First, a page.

Eckernförder Zeitung 14.09. 2015
At an entertaining gala night hosted by NDR presenter Christian Schröder at the Stadthalle , 18 trophies made from pressed sand were presented to filmmakers from around the world - amongst others by the juvenile jury (photo) .
The award for best Film went to 'America's Natural Wonders - Saguaro'. Minister of the Environment Dr. Robert Habeck showed resentment when both mayor Jörg Sibbel and festival director Gerald Grote criticised the lack of regional government support.
A Town's Green Heartbeat
Award ceremony of the international nature film festival Green Screen: Best Film is 'America's Natural Wonders - Saguaro'
'Everything is green including the views' - on Saturday NDR presenter Christian Schröder confident as ever guided the audience through the award ceremony for the 9th international nature film festival Green Screen at the Stadthalle. The reference to views alluded to the regional minister of environment Dr. Robert Habeck who attended the ceremony to present the regional government award 'Wild Schleswig-Holstein'. Green the views and miffed the atmosphere. The marked criticism expressed at the opening ceremony by festival director Gerald Grote and mayor Jörg Sibbel regarding the insufficient financial support by the regional government (see paper dated 12-09) did not go unnoticed by Habeck. 'I am not regional minister of cultural affairs, but we can help indirectly and show appreciation through a small prize' he said and added: 'This reaction to our prize is vexing. We might have to reconsider whether the prize will be awarded again in the future or not.' The award comes with 5,000 Euros prize money plus another 5,000 Euros for the support of the festival.
That was the only chilly spell in the atmosphere of the 2 ½ hr ceremony where 18 awards were handed out, culminating in the award for best film sponsored by Eckernförde Council that was given to 'America's Natural Wonders - Saguaro'. The film also received the award for best musical score. Director of municipality Karin Himstedt encouraged the filmmakers: 'Do not give up hope of regional funding'. That is absolutely necessary as the festival has reached dimensions that Eckernförde alone cannot shoulder long-term. The documentary 'Why Honeybees Die' by Christof Würzburger won the Heinz Sielmann award. Ingrid Sielmann's health did not allow her to attend the festival.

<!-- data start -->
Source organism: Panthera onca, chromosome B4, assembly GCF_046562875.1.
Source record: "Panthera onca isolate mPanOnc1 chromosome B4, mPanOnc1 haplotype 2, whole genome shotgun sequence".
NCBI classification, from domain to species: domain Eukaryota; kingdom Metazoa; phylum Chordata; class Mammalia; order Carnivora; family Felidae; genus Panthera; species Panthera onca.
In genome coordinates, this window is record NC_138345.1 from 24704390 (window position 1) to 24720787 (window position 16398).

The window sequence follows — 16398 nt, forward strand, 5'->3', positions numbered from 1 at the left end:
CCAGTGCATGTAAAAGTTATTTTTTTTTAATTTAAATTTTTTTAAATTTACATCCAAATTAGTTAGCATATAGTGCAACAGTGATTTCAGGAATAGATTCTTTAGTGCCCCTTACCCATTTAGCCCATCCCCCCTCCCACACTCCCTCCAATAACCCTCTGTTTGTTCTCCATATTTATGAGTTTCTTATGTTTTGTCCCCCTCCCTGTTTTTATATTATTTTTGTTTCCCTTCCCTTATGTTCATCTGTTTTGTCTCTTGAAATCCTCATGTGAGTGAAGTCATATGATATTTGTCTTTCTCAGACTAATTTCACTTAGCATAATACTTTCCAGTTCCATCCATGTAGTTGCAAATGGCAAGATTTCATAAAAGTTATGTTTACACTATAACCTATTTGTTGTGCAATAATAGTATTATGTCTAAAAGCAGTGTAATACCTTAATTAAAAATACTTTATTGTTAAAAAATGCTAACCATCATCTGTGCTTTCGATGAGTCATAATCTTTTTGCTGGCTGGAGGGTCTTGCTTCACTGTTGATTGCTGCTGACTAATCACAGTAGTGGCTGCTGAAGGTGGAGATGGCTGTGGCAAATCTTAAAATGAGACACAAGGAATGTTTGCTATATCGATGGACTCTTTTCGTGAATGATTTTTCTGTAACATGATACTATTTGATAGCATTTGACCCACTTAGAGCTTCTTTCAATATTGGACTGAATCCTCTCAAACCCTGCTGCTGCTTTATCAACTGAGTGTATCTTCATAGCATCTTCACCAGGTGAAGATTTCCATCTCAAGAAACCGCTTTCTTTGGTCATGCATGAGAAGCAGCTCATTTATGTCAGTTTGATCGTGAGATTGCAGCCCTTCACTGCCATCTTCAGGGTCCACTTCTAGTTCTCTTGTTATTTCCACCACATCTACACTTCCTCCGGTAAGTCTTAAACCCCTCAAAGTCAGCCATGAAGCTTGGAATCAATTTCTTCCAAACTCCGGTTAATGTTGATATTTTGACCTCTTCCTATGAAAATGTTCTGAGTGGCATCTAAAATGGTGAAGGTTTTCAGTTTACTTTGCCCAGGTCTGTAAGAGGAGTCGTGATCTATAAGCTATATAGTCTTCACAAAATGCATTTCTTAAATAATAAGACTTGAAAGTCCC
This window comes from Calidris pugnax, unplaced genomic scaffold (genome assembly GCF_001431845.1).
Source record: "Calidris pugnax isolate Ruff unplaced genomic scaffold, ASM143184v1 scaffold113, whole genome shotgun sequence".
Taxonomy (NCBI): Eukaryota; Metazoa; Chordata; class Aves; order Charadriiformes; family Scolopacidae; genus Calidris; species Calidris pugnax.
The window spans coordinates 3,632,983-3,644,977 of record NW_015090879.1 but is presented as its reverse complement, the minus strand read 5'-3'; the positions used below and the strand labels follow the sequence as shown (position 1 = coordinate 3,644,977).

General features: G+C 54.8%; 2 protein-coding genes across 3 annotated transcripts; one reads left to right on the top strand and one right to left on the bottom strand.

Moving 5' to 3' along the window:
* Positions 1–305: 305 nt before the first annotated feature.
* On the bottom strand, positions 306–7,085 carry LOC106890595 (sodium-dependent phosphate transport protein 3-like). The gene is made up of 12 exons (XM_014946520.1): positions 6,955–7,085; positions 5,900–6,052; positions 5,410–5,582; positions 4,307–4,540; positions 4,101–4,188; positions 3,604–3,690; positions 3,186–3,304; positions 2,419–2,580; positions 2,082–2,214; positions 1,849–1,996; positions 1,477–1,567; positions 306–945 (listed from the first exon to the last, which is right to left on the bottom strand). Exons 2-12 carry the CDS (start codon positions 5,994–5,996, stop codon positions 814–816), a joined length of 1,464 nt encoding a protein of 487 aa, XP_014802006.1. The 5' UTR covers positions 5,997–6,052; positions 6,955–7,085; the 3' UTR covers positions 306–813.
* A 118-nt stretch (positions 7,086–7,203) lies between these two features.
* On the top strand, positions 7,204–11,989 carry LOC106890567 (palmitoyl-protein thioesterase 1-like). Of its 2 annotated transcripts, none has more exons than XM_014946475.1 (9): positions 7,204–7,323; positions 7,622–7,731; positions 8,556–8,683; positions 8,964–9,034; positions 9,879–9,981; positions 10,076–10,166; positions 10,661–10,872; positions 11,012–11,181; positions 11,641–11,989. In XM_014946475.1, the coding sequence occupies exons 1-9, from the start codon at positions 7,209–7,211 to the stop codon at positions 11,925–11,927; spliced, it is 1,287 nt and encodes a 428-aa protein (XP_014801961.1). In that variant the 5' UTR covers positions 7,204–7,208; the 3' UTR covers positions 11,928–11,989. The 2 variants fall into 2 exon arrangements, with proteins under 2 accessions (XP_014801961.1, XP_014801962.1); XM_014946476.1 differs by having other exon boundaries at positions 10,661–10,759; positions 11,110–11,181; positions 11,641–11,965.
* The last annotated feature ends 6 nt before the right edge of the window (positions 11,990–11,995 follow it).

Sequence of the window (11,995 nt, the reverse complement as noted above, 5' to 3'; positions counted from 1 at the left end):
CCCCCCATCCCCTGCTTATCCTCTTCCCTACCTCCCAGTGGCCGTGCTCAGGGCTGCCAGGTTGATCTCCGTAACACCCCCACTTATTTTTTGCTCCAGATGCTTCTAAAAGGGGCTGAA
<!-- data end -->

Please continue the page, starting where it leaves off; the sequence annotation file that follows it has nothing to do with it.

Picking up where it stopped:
The sh:z audience prize was awarded to the film 'Amongst Storks - A Village's Bird Frenzy' by Herbert Ostwald who had two hours ago answered audience questions after the screening at the town hall. Prior to the festival his film plus the entries 'Wild Sri Lanka - World of Forests' and 'Hamilton's Adventures - A Different View On Sea Cows' were screened in 13 different places that feature a newspaper edited by Schleswig-Holsteinischer Zeitungsverlag. More than 3,000 people attended the screenings and cast their votes: The storks received 1,129 votes, whereas the other two documentaries received 650 votes each. 'You always return once you have caught the Green Screen bug' said Stephan Richter, spokesperson for the main editorial offices when presenting the trophy of pressed sand.
This year's presentations were organized differently: Some awards were presented at separate events thus tightening the schedule. The jury was seated at a table next to the stage from where they read their eulogies. This year another special award was on offer and given to Stefan Austermühle who for this film 'Peru's Blood Red Ocean' risked his life while filming the illegal and extremely cruel catch of dolphins as bait for sharks undercover on board of trawlers. The award donated by Eckernförder Zeitung for best camera went to the film 'Life Force - The Arid Namib'. The Japanese winner Makoto Kita had a long journey to Eckernförde, but not as long as filmmakers from Australia and the United States.
Because of the tightened schedule the ceremony had room for a musical interlude by the Chilean musician Daniel Puente Encina who put some oomph into the dance floor action at the After Show party.
Gerald Grote, the director of the festival and well-known for his elegant puns, held a reflective speech supported by photographs commemorating Jochen Hillers who as head of the Green Screen association put a lot of energy and creativity into the evolution of the festival. As 'engine of a whole region' he was never very verbose. 'He pitched in' so Grote. Thanks to that 'wonderful man' with 'permanently rolled-up sleeves a small idea turned into one of the world's biggest nature film festivals'. 'Jochen was a friend, my friend, a benefactor of the town and a benefit to people who knew him'.
The night did not end with the award ceremony. The filmmakers celebrated their wins until 4 am with live music. For them the festival had taken on special importance.